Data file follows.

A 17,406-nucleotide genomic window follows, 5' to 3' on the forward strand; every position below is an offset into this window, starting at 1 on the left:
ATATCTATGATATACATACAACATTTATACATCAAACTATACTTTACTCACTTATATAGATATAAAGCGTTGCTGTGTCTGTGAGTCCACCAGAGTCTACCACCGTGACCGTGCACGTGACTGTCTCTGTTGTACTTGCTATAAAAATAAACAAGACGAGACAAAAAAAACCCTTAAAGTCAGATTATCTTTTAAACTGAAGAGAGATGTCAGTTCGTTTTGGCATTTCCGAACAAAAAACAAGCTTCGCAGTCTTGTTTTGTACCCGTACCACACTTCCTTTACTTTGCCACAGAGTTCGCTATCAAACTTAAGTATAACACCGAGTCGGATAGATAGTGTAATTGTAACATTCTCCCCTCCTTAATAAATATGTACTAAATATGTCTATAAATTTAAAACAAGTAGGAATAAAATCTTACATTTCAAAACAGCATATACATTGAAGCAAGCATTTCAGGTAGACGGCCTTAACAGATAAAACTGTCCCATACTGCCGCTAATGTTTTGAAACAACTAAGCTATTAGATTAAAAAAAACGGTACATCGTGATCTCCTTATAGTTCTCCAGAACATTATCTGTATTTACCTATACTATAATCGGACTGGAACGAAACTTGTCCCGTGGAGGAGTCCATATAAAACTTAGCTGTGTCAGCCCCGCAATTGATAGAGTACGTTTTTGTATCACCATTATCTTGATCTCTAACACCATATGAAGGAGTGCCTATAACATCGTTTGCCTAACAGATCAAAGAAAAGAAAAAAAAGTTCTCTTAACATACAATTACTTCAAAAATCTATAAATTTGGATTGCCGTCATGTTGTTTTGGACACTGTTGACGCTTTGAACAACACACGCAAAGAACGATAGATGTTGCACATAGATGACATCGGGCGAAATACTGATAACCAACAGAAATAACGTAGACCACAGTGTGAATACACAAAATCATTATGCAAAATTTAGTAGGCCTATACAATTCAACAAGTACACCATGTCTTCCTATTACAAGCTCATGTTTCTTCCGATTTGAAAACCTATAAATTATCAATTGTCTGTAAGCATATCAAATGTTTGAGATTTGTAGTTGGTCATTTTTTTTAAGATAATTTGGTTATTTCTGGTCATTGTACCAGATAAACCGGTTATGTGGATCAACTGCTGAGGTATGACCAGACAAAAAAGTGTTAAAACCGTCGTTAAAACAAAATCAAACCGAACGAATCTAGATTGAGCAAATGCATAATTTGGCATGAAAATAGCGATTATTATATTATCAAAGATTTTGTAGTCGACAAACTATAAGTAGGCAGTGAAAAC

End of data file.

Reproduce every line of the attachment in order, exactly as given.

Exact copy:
A 17,406-nucleotide genomic window follows, 5' to 3' on the forward strand; every position below is an offset into this window, starting at 1 on the left:
ATATCTATGATATACATACAACATTTATACATCAAACTATACTTTACTCACTTATATAGATATAAAGCGTTGCTGTGTCTGTGAGTCCACCAGAGTCTACCACCGTGACCGTGCACGTGACTGTCTCTGTTGTACTTGCTATAAAAATAAACAAGACGAGACAAAAAAAACCCTTAAAGTCAGATTATCTTTTAAACTGAAGAGAGATGTCAGTTCGTTTTGGCATTTCCGAACAAAAAACAAGCTTCGCAGTCTTGTTTTGTACCCGTACCACACTTCCTTTACTTTGCCACAGAGTTCGCTATCAAACTTAAGTATAACACCGAGTCGGATAGATAGTGTAATTGTAACATTCTCCCCTCCTTAATAAATATGTACTAAATATGTCTATAAATTTAAAACAAGTAGGAATAAAATCTTACATTTCAAAACAGCATATACATTGAAGCAAGCATTTCAGGTAGACGGCCTTAACAGATAAAACTGTCCCATACTGCCGCTAATGTTTTGAAACAACTAAGCTATTAGATTAAAAAAAACGGTACATCGTGATCTCCTTATAGTTCTCCAGAACATTATCTGTATTTACCTATACTATAATCGGACTGGAACGAAACTTGTCCCGTGGAGGAGTCCATATAAAACTTAGCTGTGTCAGCCCCGCAATTGATAGAGTACGTTTTTGTATCACCATTATCTTGATCTCTAACACCATATGAAGGAGTGCCTATAACATCGTTTGCCTAACAGATCAAAGAAAAGAAAAAAAAGTTCTCTTAACATACAATTACTTCAAAAATCTATAAATTTGGATTGCCGTCATGTTGTTTTGGACACTGTTGACGCTTTGAACAACACACGCAAAGAACGATAGATGTTGCACATAGATGACATCGGGCGAAATACTGATAACCAACAGAAATAACGTAGACCACAGTGTGAATACACAAAATCATTATGCAAAATTTAGTAGGCCTATACAATTCAACAAGTACACCATGTCTTCCTATTACAAGCTCATGTTTCTTCCGATTTGAAAACCTATAAATTATCAATTGTCTGTAAGCATATCAAATGTTTGAGATTTGTAGTTGGTCATTTTTTTTAAGATAATTTGGTTATTTCTGGTCATTGTACCAGATAAACCGGTTATGTGGATCAACTGCTGAGGTATGACCAGACAAAAAAGTGTTAAAACCGTCGTTAAAACAAAATCAAACCGAACGAATCTAGATTGAGCAAATGCATAATTTGGCATGAAAATAGCGATTATTATATTATCAAAGATTTTGTAGTCGACAAACTATAAGTAGGCAGTGAAAAC